Fighting The Scammers
When I was little, my parents ran a business out of our house. Since it was the 70s, most business came in through the telephone. From about the time I could speak, I was tasked with putting down my crayons, jumping away from my coloring book, and diving toward any any ringing phone in an attempt to answer it in as business-like voice as I could manage, even before I started elementary school.
To this day I have a hard time not answering any phone.
Nowadays most of my telephone calls are from telemarketers. I’m on the national do not call registry, so I assume that no legitimate charities call me. I also assume that everyone who calls me is a scammer looking for a victim.
You’ve probably gotten a number of calls from my favorite telemarketing scammers, the ones who claim they are calling to fix your computer. They are not. They are calling to cheat you out of dollars or pounds, as the same scam is also targeted towards UK customers. A 2014 article in Computer World magazine about a lawsuit filed by Microsoft claimed that a third of those contacted fell for the ruse. The deception isn’t new, and was investigated by The Guardian newspaper in England in 2010. “Investigators who have spoken to the Guardian on condition of anonymity say that one man, based in the city of Kota in Rajasthan, is behind the centres running the scams.”
Like a lot of people, I’ve had a number of time wasting conversations with the “M’am, there is something wrong with your computer” scammers– considering it a public service to keep these nogoodnicks away from a more vulnerable target.
Lately I’ve grown bored with just keeping the scammers in a holding pattern. Now I’ve taken to trying to change the hearts and minds of the telemarketers who choose to call and lie to me.
Having grown up Baptist, with its tradition of witnessing to unbelievers, I have a lot of experience trying to convince people to do what is best for them. Rather than trying to convert these scammers to religion, I try to make them see the error of calling up people and lying to them in an attempt to get money out of the gullible.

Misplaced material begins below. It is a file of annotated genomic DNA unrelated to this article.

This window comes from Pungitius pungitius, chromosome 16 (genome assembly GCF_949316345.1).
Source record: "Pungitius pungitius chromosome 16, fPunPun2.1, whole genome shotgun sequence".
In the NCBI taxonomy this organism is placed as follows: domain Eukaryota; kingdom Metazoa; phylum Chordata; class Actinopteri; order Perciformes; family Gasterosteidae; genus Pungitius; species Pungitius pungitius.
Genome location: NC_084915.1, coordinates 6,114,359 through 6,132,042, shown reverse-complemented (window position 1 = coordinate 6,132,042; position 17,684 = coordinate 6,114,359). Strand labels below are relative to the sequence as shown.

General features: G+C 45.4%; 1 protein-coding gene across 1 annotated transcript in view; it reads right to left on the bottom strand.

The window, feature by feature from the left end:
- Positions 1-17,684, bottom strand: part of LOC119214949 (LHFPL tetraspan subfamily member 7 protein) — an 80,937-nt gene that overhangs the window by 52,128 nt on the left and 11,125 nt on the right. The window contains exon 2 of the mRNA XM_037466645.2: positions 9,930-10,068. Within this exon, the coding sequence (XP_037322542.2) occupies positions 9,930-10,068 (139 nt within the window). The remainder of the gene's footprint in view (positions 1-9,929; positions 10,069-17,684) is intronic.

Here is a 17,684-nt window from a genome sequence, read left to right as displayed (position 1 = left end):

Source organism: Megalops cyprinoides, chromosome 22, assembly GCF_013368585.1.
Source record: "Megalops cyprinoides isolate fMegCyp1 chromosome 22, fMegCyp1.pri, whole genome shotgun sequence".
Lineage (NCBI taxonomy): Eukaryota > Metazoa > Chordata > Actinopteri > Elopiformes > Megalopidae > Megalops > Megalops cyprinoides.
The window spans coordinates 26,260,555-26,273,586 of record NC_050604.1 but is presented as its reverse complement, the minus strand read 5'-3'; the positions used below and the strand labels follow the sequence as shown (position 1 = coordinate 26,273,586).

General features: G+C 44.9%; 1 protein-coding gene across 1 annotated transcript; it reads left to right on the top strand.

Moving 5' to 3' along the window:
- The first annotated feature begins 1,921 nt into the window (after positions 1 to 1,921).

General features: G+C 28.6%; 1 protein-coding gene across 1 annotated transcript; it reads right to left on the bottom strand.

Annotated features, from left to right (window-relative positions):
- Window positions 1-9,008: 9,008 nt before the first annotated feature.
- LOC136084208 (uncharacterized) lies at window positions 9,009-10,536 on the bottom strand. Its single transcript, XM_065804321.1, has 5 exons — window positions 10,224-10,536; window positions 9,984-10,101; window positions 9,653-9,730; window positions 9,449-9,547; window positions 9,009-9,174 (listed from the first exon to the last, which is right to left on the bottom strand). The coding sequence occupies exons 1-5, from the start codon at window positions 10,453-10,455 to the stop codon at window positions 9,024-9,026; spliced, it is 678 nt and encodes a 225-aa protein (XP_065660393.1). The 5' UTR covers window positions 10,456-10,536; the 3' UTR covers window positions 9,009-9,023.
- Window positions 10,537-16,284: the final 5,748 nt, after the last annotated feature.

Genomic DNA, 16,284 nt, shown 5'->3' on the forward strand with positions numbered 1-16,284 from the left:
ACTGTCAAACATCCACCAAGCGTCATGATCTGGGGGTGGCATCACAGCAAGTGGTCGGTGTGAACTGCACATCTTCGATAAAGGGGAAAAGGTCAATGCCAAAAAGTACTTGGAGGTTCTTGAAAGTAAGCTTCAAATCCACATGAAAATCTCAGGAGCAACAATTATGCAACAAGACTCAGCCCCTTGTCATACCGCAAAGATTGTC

Recently I had a conversation with one of these scammers. Having talked to them long enough, I know that they can’t easily hang up on you, and I turn that to my advantage.
I’ve started by asking the scammers to quickly acknowledge what we both know; that they are calling from outside the US, and that they are lying to me about fixing my computer.
Then I quickly go for the reasons behind why they have this job, and how they might improve their lives and the world by improving their skill sets. A lot of the scammers are ready to really talk.
So for the “Computer tech” people, I spend a lot of time asking about why they have taken this job, and why they don’t improve their skill sets and get actual computer repair and technical support jobs? One of the young men I talked to said that “There aren’t so many good jobs.” To which I responded that there seem to be plenty of H-1B visa’s in America for people with actual computer skills. Maybe he could try learning something about C++, Java, Drupal or Ruby on Rails?
Other times I go the religious route. I ask if wouldn’t their ancestors be ashamed of what they are doing? I’ve gotten at least one to admit to being Hindu—then I realized that I know nothing of the place of lying in Hindu religious beliefs. I also realized that I should have studied more for that “World Religions” class I took as part of my undergraduate degree in Philosophy at The University of Texas!
“Ma’am, I’m just lying to people, not killing them,” I had one “computer repair” telescammer with a non-American accent tell me. That’s still a pretty bad thing to be doing.
I know I’m not really saving the world by trying to convince each fraud minded caller that what they are doing is wrong, but I figure it can’t hurt. It’s a lot easier than going to Africa to do missionary work like my cousin did.